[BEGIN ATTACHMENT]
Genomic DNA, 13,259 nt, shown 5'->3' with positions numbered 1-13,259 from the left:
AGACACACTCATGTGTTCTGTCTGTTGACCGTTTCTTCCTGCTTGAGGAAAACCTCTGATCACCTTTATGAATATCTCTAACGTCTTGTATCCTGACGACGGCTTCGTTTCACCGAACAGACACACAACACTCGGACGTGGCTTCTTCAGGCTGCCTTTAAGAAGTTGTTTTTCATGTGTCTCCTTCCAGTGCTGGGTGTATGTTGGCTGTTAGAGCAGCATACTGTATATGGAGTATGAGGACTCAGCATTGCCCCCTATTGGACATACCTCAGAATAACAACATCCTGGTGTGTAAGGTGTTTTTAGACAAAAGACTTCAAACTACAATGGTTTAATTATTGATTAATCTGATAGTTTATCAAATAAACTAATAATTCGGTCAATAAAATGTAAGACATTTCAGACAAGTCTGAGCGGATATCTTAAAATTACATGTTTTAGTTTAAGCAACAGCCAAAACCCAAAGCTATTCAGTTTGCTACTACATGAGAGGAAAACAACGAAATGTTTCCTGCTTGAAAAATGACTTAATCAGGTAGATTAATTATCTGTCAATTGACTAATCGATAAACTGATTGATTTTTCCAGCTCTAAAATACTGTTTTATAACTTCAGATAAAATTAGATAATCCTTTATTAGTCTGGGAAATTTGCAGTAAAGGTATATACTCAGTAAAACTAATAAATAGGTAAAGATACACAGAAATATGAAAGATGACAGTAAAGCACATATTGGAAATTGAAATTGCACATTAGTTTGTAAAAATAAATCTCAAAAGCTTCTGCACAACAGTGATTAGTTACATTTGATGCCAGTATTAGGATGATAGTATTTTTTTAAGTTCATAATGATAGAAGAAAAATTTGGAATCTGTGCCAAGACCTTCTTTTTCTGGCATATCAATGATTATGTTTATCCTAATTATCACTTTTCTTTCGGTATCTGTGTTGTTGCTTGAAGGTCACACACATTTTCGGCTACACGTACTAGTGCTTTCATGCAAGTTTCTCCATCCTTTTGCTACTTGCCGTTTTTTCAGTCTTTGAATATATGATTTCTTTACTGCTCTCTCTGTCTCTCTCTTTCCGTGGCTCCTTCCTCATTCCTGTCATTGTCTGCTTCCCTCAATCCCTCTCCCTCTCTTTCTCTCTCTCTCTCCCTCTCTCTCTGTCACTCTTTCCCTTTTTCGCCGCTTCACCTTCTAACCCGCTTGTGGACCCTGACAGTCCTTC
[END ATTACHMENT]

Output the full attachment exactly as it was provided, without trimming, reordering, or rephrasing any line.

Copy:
Genomic DNA, 13,259 nt, shown 5'->3' with positions numbered 1-13,259 from the left:
AGACACACTCATGTGTTCTGTCTGTTGACCGTTTCTTCCTGCTTGAGGAAAACCTCTGATCACCTTTATGAATATCTCTAACGTCTTGTATCCTGACGACGGCTTCGTTTCACCGAACAGACACACAACACTCGGACGTGGCTTCTTCAGGCTGCCTTTAAGAAGTTGTTTTTCATGTGTCTCCTTCCAGTGCTGGGTGTATGTTGGCTGTTAGAGCAGCATACTGTATATGGAGTATGAGGACTCAGCATTGCCCCCTATTGGACATACCTCAGAATAACAACATCCTGGTGTGTAAGGTGTTTTTAGACAAAAGACTTCAAACTACAATGGTTTAATTATTGATTAATCTGATAGTTTATCAAATAAACTAATAATTCGGTCAATAAAATGTAAGACATTTCAGACAAGTCTGAGCGGATATCTTAAAATTACATGTTTTAGTTTAAGCAACAGCCAAAACCCAAAGCTATTCAGTTTGCTACTACATGAGAGGAAAACAACGAAATGTTTCCTGCTTGAAAAATGACTTAATCAGGTAGATTAATTATCTGTCAATTGACTAATCGATAAACTGATTGATTTTTCCAGCTCTAAAATACTGTTTTATAACTTCAGATAAAATTAGATAATCCTTTATTAGTCTGGGAAATTTGCAGTAAAGGTATATACTCAGTAAAACTAATAAATAGGTAAAGATACACAGAAATATGAAAGATGACAGTAAAGCACATATTGGAAATTGAAATTGCACATTAGTTTGTAAAAATAAATCTCAAAAGCTTCTGCACAACAGTGATTAGTTACATTTGATGCCAGTATTAGGATGATAGTATTTTTTTAAGTTCATAATGATAGAAGAAAAATTTGGAATCTGTGCCAAGACCTTCTTTTTCTGGCATATCAATGATTATGTTTATCCTAATTATCACTTTTCTTTCGGTATCTGTGTTGTTGCTTGAAGGTCACACACATTTTCGGCTACACGTACTAGTGCTTTCATGCAAGTTTCTCCATCCTTTTGCTACTTGCCGTTTTTTCAGTCTTTGAATATATGATTTCTTTACTGCTCTCTCTGTCTCTCTCTTTCCGTGGCTCCTTCCTCATTCCTGTCATTGTCTGCTTCCCTCAATCCCTCTCCCTCTCTTTCTCTCTCTCTCTCCCTCTCTCTCTGTCACTCTTTCCCTTTTTCGCCGCTTCACCTTCTAACCCGCTTGTGGACCCTGACAGTCCTTC